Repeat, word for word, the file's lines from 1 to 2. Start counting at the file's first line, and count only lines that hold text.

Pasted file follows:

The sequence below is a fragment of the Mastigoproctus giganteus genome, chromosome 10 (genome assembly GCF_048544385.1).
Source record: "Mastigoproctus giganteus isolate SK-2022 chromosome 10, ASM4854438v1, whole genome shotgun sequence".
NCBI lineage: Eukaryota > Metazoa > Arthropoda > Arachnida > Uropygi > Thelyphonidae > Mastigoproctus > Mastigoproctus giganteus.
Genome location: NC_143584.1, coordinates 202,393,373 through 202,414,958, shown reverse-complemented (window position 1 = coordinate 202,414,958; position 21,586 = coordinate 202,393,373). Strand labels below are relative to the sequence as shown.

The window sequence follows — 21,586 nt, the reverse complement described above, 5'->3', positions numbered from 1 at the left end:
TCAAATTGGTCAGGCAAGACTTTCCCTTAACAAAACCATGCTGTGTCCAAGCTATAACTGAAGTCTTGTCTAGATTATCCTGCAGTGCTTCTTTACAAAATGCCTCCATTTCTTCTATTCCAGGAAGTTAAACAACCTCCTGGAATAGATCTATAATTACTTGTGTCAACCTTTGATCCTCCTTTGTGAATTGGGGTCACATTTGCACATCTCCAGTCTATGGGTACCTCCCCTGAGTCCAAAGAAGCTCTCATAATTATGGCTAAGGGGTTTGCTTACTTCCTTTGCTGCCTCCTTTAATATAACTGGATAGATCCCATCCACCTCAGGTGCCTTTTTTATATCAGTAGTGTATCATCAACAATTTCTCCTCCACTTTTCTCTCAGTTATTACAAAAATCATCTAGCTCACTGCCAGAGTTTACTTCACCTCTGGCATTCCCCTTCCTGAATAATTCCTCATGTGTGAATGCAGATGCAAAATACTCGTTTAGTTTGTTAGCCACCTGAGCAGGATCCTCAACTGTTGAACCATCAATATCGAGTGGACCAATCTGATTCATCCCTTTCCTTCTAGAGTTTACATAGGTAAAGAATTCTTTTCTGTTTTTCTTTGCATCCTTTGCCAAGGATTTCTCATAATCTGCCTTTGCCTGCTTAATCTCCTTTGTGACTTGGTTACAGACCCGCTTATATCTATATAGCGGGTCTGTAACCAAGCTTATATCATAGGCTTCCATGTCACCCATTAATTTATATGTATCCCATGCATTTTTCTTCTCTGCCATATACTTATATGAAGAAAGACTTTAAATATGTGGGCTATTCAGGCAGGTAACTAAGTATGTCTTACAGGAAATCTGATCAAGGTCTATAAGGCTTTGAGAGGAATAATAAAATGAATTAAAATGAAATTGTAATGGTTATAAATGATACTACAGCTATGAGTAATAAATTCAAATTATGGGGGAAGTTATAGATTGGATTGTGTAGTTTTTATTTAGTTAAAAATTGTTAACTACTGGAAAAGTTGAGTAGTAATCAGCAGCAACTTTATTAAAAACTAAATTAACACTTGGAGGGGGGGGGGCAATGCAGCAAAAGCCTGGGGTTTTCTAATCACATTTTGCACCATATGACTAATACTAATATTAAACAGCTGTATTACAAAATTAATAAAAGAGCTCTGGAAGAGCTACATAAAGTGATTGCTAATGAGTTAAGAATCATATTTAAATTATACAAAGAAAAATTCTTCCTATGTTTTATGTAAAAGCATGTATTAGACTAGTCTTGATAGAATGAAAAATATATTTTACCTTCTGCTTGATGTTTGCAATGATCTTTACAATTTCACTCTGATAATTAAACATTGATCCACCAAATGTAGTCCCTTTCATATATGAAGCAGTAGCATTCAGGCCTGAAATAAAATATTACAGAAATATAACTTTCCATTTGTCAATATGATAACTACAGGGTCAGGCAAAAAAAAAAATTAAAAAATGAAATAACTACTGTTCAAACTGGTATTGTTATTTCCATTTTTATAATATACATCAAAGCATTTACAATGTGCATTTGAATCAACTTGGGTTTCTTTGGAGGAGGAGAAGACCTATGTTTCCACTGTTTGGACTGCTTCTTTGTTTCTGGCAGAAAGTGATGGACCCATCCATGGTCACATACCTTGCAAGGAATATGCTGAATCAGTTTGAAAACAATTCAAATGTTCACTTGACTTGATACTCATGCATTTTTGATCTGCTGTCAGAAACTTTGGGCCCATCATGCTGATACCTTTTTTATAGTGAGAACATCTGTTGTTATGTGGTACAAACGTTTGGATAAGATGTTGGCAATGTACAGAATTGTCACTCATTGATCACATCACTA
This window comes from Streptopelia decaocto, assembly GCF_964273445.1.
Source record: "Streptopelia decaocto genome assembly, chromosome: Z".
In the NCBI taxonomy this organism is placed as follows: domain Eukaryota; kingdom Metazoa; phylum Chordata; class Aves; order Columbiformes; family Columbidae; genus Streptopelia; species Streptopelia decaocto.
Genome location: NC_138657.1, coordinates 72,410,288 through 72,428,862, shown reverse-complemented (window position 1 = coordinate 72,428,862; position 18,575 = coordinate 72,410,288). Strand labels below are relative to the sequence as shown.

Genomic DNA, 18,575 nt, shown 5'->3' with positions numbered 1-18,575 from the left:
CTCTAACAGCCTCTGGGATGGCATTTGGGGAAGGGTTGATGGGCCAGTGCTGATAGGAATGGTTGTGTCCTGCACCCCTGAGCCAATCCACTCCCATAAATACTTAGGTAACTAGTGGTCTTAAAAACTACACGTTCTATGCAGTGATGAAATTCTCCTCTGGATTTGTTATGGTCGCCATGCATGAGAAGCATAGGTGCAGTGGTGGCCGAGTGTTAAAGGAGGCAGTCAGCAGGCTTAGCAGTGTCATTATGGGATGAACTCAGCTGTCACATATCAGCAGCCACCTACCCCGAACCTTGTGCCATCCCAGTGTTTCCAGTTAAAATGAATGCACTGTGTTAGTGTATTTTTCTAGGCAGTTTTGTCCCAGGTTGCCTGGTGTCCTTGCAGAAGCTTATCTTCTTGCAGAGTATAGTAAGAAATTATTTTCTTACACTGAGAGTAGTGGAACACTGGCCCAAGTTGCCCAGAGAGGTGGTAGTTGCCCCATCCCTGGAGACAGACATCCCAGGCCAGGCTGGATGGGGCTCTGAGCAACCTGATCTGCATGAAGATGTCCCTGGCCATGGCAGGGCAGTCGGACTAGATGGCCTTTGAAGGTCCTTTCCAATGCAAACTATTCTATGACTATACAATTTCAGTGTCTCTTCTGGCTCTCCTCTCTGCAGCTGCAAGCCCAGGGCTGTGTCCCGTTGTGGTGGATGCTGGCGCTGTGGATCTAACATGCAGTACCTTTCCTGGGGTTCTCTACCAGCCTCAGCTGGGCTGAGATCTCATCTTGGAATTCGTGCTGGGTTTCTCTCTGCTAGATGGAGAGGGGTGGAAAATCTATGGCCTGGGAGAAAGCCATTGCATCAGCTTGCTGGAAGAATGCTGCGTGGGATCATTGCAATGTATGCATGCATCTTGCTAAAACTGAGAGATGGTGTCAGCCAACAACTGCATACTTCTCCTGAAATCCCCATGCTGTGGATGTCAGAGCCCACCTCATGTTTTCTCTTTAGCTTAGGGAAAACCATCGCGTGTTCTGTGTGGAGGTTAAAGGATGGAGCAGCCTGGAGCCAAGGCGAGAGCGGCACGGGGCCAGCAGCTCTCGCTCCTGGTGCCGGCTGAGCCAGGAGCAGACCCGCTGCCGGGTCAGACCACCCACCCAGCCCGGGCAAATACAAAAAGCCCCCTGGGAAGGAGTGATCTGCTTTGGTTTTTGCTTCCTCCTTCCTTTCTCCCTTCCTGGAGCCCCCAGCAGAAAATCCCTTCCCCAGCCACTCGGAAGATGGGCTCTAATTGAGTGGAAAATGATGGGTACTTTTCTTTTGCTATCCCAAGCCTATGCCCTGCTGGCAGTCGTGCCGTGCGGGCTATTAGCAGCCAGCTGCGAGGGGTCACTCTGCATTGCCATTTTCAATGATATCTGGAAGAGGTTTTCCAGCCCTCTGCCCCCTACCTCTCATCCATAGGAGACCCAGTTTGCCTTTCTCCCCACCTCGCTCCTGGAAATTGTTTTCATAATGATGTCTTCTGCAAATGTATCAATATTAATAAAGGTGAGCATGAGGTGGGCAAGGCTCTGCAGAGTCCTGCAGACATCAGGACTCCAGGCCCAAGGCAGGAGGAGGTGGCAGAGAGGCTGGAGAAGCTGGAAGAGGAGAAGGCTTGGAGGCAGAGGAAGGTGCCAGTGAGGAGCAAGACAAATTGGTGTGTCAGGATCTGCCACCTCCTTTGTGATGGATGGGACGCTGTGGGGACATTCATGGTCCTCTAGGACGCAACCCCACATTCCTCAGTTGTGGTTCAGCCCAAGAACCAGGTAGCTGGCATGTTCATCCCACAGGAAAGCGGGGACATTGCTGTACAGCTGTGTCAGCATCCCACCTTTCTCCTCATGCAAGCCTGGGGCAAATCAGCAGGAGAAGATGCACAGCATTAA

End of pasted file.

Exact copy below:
The sequence below is a fragment of the Mastigoproctus giganteus genome, chromosome 10 (genome assembly GCF_048544385.1).
Source record: "Mastigoproctus giganteus isolate SK-2022 chromosome 10, ASM4854438v1, whole genome shotgun sequence".